IT Must Embrace Mobile Apps
Gartner's latest research concludes that 60 percent of organizations have already deployed BYOD as an option to the more traditional corporate programs. The average adoption rate of BYOD smartphones in these organizations is at 33 percent while the average BYOD tablet adoption rate is at 47 percent, according to Gartner.
By 2020, 45 percent of all CIOs surveyed by Gartner said they expect to be supporting BYOD programs and only half of them are expected to still be running a corporate device program at all by then.
Mobile applications are driving collaboration and disrupting the market because they often take the user's perspective into account first and foremost. "We think the mobile apps paradigms will have to be adopted by IT organizations in their systems," Basso says.
"This is the new standard that consumer apps have set for the workplace, for individuals," she adds. "For enterprise, it's important to think about mobile apps as an enabler for a more accessible and easier access point to their employees."
Within two years, Gartner projects more than 300 billion mobile apps a year will be downloaded from mobile app stores. "This is where the work is moving so mobile is becoming the primary access point for IT resources and solutions," says Basso.
Don't Block Cloud Storage Services
Some of the biggest organization tensions between IT and users today come from the prolific use of personal cloud file storage and sharing services at work. While these services make it easier for employees to find and share content, they also create a number of challenges like potentially creating an open door to bring corporate data into the wrong hands.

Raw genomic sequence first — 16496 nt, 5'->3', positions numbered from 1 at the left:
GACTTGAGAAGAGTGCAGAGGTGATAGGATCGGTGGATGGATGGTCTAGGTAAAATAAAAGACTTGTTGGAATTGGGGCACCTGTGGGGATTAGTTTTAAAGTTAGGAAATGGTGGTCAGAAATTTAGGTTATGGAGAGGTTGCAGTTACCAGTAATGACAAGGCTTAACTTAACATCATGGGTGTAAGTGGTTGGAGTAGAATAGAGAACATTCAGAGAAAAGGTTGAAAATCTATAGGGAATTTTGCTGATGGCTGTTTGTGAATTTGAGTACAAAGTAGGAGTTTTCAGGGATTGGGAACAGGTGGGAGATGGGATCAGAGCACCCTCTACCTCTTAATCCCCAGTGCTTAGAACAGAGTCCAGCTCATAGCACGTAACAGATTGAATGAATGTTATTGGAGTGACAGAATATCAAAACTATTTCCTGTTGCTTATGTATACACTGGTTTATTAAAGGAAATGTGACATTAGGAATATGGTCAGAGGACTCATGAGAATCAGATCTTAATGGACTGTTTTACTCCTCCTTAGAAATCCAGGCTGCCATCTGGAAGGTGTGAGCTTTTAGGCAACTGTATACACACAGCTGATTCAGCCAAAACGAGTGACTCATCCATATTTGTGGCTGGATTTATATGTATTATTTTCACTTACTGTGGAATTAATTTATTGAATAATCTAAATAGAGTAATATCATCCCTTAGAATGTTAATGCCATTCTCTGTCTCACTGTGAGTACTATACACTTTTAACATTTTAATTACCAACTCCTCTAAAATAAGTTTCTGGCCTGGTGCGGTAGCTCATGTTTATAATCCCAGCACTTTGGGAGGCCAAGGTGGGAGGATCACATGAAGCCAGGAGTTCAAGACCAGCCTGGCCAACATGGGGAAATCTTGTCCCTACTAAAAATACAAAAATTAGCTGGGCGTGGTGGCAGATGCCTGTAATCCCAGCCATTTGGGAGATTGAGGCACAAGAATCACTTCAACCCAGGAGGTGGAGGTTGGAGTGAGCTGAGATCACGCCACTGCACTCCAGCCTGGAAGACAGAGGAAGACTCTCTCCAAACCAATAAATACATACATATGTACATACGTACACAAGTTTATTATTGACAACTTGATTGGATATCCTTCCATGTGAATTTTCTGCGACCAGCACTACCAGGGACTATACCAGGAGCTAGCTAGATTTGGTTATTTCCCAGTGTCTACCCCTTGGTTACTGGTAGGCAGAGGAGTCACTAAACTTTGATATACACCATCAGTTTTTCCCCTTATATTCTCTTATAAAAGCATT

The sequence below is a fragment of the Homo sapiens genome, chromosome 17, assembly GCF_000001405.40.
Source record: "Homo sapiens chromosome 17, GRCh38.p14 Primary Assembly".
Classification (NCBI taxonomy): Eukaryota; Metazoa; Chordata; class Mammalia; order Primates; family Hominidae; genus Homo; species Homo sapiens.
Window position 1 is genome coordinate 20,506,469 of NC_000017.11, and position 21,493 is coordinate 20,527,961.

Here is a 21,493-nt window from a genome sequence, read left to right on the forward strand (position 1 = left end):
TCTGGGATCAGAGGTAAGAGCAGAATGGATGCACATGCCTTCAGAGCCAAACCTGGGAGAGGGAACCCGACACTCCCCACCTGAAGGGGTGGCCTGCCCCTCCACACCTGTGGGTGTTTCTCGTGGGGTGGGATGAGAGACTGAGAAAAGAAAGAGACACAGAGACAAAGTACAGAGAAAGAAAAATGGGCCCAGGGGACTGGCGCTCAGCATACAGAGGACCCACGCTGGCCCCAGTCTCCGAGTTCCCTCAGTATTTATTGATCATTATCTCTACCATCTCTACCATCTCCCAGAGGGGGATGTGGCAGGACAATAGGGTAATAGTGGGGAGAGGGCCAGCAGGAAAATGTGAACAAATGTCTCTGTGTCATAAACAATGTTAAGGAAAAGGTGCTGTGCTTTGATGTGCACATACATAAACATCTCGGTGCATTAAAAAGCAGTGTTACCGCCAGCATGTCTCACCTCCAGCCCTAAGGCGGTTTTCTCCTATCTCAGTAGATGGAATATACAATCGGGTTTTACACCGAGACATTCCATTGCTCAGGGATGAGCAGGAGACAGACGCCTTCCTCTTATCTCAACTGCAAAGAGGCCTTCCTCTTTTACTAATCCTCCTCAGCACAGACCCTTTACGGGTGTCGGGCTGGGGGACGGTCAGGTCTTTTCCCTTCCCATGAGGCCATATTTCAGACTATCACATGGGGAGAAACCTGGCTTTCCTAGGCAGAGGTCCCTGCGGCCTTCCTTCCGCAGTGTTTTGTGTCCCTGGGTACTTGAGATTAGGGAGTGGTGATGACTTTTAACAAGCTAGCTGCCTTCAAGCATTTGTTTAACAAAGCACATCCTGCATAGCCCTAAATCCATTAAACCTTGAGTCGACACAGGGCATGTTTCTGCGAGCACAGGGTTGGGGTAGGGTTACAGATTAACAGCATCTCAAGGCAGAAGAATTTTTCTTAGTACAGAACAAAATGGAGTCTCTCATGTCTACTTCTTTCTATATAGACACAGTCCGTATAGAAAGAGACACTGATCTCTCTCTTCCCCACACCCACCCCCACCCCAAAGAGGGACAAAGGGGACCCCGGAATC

"Don't try to block this. Try to exploit this phenomenon," says Basso. "You shouldn't deny the existence. This is what we see in many cases is that many companies ignore how many employees have installed Dropbox, for example."
By 2016, Gartner expects every mobile device will be connected to at least five different cloud file storage or sharing apps. The number of mobile social users is expected to reach 2.5 billion by that time as well.
"Collaboration is enabled by technology, but collaboration is not just about technology," Basso says. Organizations still need to identify and remove the roadblocks that are preventing a more collaborative environment from taking flight.
How Deutsche Bank Embraced Collaboration at Scale
When John Stepper began thinking about how to enable more effective collaboration among staff at Deutsche Bank five years ago, the complexities were daunting considering the financial institution employs more than 100,000 people in at least 70 countries.
"I saw the gap of what I was able to do at home on my phone for free and what I was able to do at work — that gap was growing," says Stepper, managing director at Deutsche Bank. Previously failed attempts kept to the same pattern in which there would be early adoption and buzz followed by silence. "We didn't really change very much. We certainly didn't make a dent in how people worked," he says.
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